Age, gender, sexual orientation, family commitments… our differences make the world go round, but our workplaces are in dire need of a revolution found our UK and US survey.

Age, gender, sexual orientation, family commitments… our differences make the world go round, but our workplaces are in dire need of a revolution – found our UK and US survey.

As recently as 2007, BP chief Lord Browne kept his personal life in the closet for fear of the homophobia in the business world. A brilliant man, with a brilliant 30-plus-year career behind him, he kept a huge and important part of his life secret because he felt it would harm his career. In the 21st century, diversity across the working world, particularly in senior roles, is pitifully inadequate.

This lack of diversity is holding the world of business back. It can also be hugely destructive – former Citigroup CFO Sallie Krawcheck cites lack of diversity and the associated ‘groupthink’ as one of the drivers behind the 2007 financial crisis. As our world changes, becoming ever faster and more interconnected, diversity is not simply about business advantage, it’s about survival, as so brilliantly described by Charlie Kim, Founder and CEO, Next Jump:

“The importance of diversity is directly correlated to the needs of the information age. During the manufacturing age, machines were the most important asset and the need was for human beings to conform and act in similar ways. Fast forward to the information age, where the single greatest asset is human capital, conformity is death. Diversity of human capital represents diversity of thought.”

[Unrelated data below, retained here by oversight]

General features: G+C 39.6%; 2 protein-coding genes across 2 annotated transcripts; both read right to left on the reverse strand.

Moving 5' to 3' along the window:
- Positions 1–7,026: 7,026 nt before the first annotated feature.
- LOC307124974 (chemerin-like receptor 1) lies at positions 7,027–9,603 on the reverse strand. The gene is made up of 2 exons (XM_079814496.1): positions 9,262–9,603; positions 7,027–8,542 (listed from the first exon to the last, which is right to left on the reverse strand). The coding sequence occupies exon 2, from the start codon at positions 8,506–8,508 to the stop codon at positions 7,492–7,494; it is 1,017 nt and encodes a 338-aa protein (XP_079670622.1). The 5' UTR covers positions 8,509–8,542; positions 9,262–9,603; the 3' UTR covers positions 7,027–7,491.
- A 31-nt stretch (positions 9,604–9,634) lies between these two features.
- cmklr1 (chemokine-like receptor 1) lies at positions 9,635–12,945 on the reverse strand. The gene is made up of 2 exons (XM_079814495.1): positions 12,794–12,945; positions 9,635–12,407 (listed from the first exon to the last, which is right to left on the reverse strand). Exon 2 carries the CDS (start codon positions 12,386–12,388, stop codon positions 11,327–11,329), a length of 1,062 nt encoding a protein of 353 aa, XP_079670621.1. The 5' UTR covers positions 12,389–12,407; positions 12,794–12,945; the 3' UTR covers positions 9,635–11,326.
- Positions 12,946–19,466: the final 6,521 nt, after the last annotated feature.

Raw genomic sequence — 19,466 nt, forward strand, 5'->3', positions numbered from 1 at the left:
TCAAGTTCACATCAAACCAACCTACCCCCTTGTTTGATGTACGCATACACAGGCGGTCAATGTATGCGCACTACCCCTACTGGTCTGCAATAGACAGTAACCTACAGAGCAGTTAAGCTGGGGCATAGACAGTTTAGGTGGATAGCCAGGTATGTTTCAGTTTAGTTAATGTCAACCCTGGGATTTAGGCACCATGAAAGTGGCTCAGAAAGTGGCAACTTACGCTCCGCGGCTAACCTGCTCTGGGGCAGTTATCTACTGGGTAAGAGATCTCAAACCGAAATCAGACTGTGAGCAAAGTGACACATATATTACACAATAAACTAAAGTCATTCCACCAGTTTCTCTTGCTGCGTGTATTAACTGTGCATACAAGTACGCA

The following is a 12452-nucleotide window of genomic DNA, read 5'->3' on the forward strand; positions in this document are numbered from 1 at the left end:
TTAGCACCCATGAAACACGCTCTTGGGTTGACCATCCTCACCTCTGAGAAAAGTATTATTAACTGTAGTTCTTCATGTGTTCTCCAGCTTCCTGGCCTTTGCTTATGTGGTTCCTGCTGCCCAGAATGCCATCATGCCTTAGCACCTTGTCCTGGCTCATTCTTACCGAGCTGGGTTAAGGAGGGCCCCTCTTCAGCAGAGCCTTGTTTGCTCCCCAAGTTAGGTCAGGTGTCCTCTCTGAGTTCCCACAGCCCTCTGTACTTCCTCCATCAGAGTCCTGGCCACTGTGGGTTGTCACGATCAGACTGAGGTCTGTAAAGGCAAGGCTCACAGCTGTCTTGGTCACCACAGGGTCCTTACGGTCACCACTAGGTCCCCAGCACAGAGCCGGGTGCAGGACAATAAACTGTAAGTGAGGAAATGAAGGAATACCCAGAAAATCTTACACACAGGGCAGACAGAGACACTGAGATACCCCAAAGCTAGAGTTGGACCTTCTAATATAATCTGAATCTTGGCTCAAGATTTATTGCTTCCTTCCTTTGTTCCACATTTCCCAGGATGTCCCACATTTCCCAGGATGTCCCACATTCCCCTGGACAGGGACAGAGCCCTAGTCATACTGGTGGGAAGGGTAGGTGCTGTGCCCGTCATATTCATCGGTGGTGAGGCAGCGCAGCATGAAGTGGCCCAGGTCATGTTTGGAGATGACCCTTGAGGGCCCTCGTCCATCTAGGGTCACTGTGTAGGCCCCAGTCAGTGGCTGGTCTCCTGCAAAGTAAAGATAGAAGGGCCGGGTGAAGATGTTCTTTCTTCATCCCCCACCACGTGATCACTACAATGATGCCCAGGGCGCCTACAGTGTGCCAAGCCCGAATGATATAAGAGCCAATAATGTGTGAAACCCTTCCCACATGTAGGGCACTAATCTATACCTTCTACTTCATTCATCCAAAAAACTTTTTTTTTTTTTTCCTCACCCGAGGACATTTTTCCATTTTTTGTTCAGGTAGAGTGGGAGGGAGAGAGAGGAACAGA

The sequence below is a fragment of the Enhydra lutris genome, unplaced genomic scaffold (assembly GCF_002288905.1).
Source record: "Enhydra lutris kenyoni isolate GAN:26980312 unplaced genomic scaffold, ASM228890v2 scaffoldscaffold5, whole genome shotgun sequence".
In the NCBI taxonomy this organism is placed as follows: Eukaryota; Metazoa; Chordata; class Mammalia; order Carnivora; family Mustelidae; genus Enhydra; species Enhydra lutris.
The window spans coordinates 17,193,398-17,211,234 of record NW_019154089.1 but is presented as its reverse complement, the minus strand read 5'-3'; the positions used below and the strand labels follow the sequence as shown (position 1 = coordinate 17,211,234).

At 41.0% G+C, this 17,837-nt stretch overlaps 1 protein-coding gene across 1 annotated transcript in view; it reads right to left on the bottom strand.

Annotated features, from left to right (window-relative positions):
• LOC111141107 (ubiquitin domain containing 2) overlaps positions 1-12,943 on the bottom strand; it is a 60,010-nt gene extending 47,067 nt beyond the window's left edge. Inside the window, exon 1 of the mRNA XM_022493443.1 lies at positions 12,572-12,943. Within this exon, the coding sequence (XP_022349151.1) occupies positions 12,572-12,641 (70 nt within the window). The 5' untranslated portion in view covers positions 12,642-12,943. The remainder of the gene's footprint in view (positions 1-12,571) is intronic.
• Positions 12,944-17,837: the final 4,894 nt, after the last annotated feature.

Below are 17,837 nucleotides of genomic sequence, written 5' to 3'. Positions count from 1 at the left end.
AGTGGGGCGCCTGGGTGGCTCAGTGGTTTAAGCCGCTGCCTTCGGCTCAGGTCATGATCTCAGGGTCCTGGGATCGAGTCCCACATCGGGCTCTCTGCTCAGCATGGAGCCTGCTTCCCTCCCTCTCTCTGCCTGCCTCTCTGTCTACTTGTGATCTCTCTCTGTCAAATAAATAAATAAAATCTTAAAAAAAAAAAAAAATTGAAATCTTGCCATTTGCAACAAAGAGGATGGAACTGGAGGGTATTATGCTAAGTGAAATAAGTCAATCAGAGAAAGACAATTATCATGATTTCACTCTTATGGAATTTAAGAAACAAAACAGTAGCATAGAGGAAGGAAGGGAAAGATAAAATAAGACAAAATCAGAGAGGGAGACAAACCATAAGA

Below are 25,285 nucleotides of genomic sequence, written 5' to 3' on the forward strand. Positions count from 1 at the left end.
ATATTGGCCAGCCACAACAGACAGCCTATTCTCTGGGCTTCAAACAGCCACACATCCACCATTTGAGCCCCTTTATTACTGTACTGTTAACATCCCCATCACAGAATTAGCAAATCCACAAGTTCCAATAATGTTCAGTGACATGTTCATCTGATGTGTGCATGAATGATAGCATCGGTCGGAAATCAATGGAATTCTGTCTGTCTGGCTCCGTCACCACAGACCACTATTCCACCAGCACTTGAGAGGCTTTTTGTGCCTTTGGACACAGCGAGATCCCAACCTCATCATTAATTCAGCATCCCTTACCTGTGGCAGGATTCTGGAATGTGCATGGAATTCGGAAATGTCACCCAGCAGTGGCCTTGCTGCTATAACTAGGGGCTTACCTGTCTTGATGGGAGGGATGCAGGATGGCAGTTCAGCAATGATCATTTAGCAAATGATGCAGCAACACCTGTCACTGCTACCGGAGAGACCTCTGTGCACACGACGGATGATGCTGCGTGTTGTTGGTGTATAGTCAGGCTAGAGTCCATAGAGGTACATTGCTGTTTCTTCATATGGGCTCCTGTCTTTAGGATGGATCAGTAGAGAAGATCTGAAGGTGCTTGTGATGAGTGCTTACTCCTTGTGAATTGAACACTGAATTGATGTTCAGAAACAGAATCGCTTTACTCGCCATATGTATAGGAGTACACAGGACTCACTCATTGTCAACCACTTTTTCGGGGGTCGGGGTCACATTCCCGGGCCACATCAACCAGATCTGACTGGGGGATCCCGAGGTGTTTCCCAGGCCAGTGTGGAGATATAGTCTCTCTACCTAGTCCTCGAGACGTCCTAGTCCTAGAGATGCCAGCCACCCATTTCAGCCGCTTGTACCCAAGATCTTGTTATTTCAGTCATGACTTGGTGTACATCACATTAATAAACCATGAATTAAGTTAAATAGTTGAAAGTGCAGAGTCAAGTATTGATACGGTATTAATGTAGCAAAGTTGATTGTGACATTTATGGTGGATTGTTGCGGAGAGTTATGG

When we think diversity, we often think gender, race and sexuality. Important though these are, there’s more to it. Diversity is about celebrating the fullness of human skills, perspectives and experience. The Centre for Talent Innovation recognises two kinds of diversity – inherent (traits you were born with, such as sexuality or race) and acquired (how you act as a result of your experiences and learning, such as becoming a parent, or skills or perspectives developed through working in the business or not-for-profit sectors).

Here at Virgin Unite and in partnership with the B Team, we’ve been exploring how we can shift the conversation and drive change on diversity. As part of this we worked with YouGov in the UK and US to find out what workers between the ages of 18 and 65 felt about diversity in the workplace.

Here are our top findings:

  • Over 50% of US respondents believe that many working people face “limitations or discrimination at work” because of their difference.
  • Age and family commitments were the differences that most UK and US respondents said led to limitations and discrimination at work.
  • A lack of genuine commitment by corporate leadership was found to be the principle barrier to greater diversity in the workplace, but we all have a key role to play in making the shift.

If you think this is just a business issue, think again. According to our survey in both the US and UK, the majority of respondents felt that greater ambition in embracing diversity in the workplace would have a positive impact on society as a whole.

Take a look at the full results below and find out more in the B Team’s report, Diversity: Bringing the Business Case to Life.

Read more articles in our Future of Work series.